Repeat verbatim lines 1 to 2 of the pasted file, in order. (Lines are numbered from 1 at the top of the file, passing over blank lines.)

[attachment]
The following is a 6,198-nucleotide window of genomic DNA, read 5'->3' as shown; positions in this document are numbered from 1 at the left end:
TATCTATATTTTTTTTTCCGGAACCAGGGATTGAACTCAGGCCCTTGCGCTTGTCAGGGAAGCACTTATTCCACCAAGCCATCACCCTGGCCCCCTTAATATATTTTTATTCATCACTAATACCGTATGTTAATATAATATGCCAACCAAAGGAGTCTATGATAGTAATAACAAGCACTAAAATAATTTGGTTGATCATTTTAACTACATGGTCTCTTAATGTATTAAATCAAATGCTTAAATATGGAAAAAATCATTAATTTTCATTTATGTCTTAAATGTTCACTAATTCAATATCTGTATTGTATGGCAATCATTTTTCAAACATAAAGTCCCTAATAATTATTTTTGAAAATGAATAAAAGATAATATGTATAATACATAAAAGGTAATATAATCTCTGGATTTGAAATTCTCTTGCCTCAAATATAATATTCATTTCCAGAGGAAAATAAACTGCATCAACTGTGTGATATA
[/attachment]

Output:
The following is a 6,198-nucleotide window of genomic DNA, read 5'->3' as shown; positions in this document are numbered from 1 at the left end:
TATCTATATTTTTTTTTCCGGAACCAGGGATTGAACTCAGGCCCTTGCGCTTGTCAGGGAAGCACTTATTCCACCAAGCCATCACCCTGGCCCCCTTAATATATTTTTATTCATCACTAATACCGTATGTTAATATAATATGCCAACCAAAGGAGTCTATGATAGTAATAACAAGCACTAAAATAATTTGGTTGATCATTTTAACTACATGGTCTCTTAATGTATTAAATCAAATGCTTAAATATGGAAAAAATCATTAATTTTCATTTATGTCTTAAATGTTCACTAATTCAATATCTGTATTGTATGGCAATCATTTTTCAAACATAAAGTCCCTAATAATTATTTTTGAAAATGAATAAAAGATAATATGTATAATACATAAAAGGTAATATAATCTCTGGATTTGAAATTCTCTTGCCTCAAATATAATATTCATTTCCAGAGGAAAATAAACTGCATCAACTGTGTGATATA